To play this game, you need one suggestion card for each player. Each of these cards should contain a practical suggestion for making effective decisions.
The easiest way to prepare these cards is to play the regular version of Thirty-Five with earlier groups. Collect cards from these games and incorporate them into the express version. You have to copy the suggestions on a fresh set of index cards because the original cards have score points on the back. Don't bother to edit the original cards or select the best ones. Just use a random set of cards and let the players do all the work.
You can play the express version of the game without having previous groups generate the cards. You can create the cards by using content from books on decision-making or from subject-matter experts.
Each participant gets a card with a suggestion for making effective decisions. The suggestions are mixed with each other and evaluated by being compared two at a time. Participants review the suggestions that receive the top scores.
Decision-making. Teamwork. Suggestions. Structured sharing.
To review different suggestions for making effective decisions and to select the best ones (and implement them).
Maximum: Any number
Best: 12 to 40
20 to 30 minutes
Make sure that there is plenty of space for the participants to walk around.
Ask the question. Use a slide or the flip chart to present this open-ended question: How can I make effective decisions?
Distribute the cards. Give each participant a suggestion card. Ask everyone to read the suggestion and think about it. Then, ask participants to objectively compare this suggestion with other suggestions for making effective decisions.
Walk around. Ask participants to hold their cards with the suggestion side down. Tell them to walk around and exchange the cards with each other. Ask them not to read the suggestions on the cards at this time but keep exchanging the cards.
Find a partner. After about 30 seconds, blow the whistle to stop the exchange process. Ask participants to pair up with any other nearby participant.
Score the suggestions. Ask each pair of participants to review the suggestions on the two cards they have. Instruct them to distribute seven points between these two suggestions to reflect their relative usefulness. Request participants not to use fractions or negative numbers. When ready, ask participants to write the score points on the back of each card.
Repeat the process. Ask participants to repeat the process of moving around and exchanging cards. Blow the whistle after 20 seconds or so, and ask participants to find a new partner, compare the two suggestions on their cards, and distribute seven points. Instruct them to write the new score points on the back of the card, below the previous number.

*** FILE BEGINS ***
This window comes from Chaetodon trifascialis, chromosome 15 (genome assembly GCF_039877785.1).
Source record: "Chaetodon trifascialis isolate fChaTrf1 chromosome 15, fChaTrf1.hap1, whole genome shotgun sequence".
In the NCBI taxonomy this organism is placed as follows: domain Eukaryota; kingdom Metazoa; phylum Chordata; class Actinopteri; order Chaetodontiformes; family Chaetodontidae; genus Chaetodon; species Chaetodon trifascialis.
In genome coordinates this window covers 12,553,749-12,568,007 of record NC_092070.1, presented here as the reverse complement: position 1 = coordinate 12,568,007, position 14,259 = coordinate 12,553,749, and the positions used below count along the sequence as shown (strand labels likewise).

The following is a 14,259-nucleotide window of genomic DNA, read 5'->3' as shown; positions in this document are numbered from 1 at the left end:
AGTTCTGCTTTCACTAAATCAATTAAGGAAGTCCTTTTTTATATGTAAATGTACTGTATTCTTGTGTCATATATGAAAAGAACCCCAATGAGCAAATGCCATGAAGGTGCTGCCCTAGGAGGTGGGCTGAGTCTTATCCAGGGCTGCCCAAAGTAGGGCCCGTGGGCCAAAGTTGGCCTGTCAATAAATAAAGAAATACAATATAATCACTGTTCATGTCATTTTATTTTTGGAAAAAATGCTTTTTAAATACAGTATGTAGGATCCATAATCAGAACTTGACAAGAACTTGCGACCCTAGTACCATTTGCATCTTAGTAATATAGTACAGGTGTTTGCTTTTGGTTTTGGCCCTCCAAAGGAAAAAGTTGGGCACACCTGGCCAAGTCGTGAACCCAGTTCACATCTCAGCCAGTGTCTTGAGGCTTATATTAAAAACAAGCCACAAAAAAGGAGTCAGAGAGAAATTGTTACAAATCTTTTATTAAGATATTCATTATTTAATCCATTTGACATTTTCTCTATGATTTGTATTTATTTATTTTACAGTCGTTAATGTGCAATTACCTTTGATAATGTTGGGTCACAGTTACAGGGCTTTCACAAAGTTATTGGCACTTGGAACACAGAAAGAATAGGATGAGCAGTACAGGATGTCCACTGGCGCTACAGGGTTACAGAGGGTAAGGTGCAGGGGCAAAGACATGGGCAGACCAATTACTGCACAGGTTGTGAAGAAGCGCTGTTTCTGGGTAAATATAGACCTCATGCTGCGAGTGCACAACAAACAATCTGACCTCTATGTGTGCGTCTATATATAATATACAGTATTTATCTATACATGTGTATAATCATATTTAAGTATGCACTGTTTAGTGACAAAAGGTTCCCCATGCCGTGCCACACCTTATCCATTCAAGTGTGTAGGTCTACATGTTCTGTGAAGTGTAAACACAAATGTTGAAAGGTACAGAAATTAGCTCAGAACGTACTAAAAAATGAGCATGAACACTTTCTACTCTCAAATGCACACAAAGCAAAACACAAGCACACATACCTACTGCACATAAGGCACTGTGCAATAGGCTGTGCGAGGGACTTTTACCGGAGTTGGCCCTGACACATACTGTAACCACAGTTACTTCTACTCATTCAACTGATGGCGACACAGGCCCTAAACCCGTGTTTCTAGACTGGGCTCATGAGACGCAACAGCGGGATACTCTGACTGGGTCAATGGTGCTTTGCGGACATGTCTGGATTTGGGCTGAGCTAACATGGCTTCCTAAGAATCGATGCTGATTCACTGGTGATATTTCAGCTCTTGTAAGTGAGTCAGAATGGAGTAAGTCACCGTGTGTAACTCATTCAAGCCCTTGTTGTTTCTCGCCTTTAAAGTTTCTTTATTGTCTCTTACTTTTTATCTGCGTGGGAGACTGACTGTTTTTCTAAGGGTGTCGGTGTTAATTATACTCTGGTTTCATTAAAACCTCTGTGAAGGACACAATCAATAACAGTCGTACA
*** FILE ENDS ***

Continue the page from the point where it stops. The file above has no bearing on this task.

Announce that you will be conducting three more rounds of the activity. Ask participants to maintain high levels of objectivity by disregarding earlier score points and by keeping a poker face if they end up receiving their own card.
Conclude the scoring process. At the end of the fifth round, ask participants to return to their seats with the card they currently have. Ask them to add the five score points and write the total.
Conduct a countdown. Explain that you are going to count down from 35 (which is the maximum total score that any suggestion could receive). When a participant hears the total on the card, she should stand up and read the suggestion from the card. After the participant reads the suggestion from the card, lead a round of applause. Repeat the countdown process until you have identified the top five to ten suggestions.
Follow up. At the end of the session, give each participant a handout that contains all suggestions from the cards.
Here's an activity that helps participants review guidelines (collected from the play of Thirty-Five or through brainstorming) and organize them into suitable clusters. This is my version of the classic teamwork activity of creating affinity diagrams (also known as tree diagrams).
To play this game, you need one set of 30-50 guideline cards for each team of four to seven participants. Each of these cards should contain a practical guideline for making all members feel that they are included in all team activities.
The easiest way to prepare these cards is to play Thirty-Five with several earlier groups. Collect cards from half a dozen of these games and prepare suitable sets. The original cards will have score points on the back but it does not matter for playing Silent Sort. And don't bother to edit or organize the original cards. Just use random sets of cards and let the players do all the work.
You can prepare card sets of Silent Sort without playing earlier rounds of Thirty-Five. Just copy suitable guidelines from books on teamwork or ask for suggestions from subject-matter experts.
If you do not have enough cards to assemble sets for different teams, you can copy the guidelines for the cards to prepare duplicate sets.
Teams get collection of guidelines, each written on a separate index cards. Team members organize these guidelines into appropriate clusters.
Affinity diagram. Textra game. Inclusive teams.
To organize different guidelines into tree diagram.
Best: 12 - 30
15 - 60 minutes, depending on the number of items to be sorted and the numbers of teams.
A set of 30 - 50 guidelines collected from the earlier play of Thirty-Five. Each guideline is written on a separate index card and one set of guidelines for each team.
Each team will be working around a large table
Organize teams. If you have fewer than eight participants, have them work as a single team. With eight or more participants, organize them into equal-sized teams of four to seven participants each. (It does not matter if a few teams have an extra member.)
Brief the teams. Send each team to a separate workshop with a packet of the guideline cards, blank index cards, paper clips, and pens.